European integration in fields that for decades have been blocked by member nations (particularly Britain), may come on the agenda. As I said, I don't think I like it, and I suspect many of you won't either. Like the British I prefer an EU not so dysfunctional as not to get things done, but not so functional as to get ideas. The pendulum seems to be swinging towards the latter. 

  • rjhowie
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Re: what's going on in france
Reply #26
The EU for all it's cobblers is still a financial headache.
"Quit you like men:be strong"

  • Frenzie
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  • Administrator
Re: what's going on in france
Reply #27
Btw, what's negative about repairing shoes?

  • Belfrager
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Re: what's going on in france
Reply #28
On the contrary, Putin, Trump, Erdogan and Brexit have made the EU far more attractive.
Without enemies there's no unity.
Like the British I prefer an EU not so dysfunctional as not to get things done, but not so functional as to get ideas. The pendulum seems to be swinging towards the latter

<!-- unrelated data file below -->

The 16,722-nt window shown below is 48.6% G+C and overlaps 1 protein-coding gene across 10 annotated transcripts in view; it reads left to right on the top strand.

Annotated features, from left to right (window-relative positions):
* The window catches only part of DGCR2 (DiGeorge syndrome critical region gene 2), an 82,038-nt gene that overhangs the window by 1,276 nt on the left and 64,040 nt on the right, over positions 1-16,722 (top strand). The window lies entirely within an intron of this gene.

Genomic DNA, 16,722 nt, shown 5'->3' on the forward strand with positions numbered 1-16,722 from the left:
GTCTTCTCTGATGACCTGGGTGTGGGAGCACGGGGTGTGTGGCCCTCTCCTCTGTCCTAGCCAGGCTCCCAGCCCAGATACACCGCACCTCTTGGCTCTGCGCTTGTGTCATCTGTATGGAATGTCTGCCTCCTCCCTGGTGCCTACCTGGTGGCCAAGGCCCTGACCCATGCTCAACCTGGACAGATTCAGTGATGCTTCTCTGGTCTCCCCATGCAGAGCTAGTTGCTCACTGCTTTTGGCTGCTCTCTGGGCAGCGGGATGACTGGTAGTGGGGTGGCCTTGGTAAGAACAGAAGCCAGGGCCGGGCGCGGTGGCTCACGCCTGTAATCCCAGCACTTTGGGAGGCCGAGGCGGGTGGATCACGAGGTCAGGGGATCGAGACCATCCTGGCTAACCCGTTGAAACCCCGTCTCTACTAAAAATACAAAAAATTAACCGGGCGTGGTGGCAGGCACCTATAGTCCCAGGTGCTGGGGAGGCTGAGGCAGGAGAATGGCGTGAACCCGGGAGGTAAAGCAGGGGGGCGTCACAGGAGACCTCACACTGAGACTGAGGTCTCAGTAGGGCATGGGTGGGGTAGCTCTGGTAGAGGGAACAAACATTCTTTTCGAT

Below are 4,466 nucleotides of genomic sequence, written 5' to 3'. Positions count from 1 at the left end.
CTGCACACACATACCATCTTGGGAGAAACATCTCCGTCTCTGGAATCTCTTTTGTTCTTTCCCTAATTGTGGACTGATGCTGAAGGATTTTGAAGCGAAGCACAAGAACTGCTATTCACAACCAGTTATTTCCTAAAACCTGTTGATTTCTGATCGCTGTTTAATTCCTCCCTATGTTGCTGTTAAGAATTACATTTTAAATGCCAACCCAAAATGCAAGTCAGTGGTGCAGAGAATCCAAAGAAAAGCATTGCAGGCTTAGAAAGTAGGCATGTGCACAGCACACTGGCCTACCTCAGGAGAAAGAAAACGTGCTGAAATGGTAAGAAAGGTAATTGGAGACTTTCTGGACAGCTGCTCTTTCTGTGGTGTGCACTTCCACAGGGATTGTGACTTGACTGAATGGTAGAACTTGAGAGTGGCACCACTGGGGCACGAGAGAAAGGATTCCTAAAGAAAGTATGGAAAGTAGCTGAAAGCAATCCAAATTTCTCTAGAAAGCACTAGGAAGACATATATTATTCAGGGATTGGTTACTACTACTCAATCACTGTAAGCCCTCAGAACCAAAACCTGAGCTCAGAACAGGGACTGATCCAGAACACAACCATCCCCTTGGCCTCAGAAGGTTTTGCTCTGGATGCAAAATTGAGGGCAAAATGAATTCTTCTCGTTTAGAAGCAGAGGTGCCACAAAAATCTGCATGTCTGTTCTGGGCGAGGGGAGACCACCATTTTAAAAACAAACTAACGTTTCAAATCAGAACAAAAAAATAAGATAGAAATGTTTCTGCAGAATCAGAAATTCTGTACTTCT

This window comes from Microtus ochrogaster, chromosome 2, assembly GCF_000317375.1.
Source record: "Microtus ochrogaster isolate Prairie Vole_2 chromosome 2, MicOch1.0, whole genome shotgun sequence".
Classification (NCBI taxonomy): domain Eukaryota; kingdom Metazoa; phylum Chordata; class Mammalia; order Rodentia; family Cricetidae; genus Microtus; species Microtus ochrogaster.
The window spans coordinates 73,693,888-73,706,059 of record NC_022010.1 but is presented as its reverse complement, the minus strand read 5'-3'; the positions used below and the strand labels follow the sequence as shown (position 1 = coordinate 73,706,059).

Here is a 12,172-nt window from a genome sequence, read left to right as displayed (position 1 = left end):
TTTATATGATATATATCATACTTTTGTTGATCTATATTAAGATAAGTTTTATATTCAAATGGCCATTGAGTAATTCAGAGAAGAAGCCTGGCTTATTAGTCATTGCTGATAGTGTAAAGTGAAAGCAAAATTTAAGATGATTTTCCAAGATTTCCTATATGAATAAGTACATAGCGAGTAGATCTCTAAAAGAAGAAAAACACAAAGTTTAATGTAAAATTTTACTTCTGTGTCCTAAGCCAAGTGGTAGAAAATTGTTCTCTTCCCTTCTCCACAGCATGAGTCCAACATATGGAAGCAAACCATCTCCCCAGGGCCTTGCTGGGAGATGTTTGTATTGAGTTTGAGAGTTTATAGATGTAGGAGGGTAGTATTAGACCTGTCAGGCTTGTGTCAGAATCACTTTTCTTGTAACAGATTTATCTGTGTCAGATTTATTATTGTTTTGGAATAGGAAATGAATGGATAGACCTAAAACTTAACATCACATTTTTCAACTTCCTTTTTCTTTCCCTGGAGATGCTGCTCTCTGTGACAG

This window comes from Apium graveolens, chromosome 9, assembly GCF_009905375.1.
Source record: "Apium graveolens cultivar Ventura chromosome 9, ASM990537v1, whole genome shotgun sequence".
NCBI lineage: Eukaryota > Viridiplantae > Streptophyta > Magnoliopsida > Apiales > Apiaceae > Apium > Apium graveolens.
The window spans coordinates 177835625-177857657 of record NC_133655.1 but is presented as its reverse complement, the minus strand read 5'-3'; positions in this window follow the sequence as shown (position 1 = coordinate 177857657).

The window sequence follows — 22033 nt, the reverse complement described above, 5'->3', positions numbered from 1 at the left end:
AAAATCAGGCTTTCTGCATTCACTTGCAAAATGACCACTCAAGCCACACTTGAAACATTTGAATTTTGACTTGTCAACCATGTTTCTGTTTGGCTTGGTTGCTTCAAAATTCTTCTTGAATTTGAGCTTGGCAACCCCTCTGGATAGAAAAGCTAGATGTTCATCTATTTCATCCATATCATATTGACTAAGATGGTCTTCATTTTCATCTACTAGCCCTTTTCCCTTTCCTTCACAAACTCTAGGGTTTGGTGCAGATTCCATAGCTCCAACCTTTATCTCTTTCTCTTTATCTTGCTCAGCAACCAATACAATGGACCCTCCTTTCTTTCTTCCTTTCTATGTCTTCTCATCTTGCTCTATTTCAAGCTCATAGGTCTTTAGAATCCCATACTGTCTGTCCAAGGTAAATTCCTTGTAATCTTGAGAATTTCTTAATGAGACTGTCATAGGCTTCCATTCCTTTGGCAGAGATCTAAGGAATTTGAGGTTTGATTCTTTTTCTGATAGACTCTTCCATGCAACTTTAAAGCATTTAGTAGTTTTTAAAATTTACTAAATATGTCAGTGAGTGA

British are not interested at the EU and they probably never were. They thought they could stop Germans by beig inside, when they realized they can't do it, they just leave, always with their egotistic vision, rats leaving the ship as they did before at so many "alliances".

I think the EU, as originally defined as an "Europe of Nations" is the most advanced level humanity has ever got.
It's not an easy way but I believe to be wortwhile to defend it. It can't be extended to everybody, British were the first to show it.

I think that an EU that respects each Nation has to be slow at changing things. When people wants velocity they should chose occupation.
Even slow EU is way ahead from the entire rest of the world at everything that matters citizenś quality of life and respect for our rights.
  • Last Edit: 2017-05-09, 23:33:53 by Belfrager
A matter of attitude.

  • rjhowie
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Re: what's going on in france
Reply #29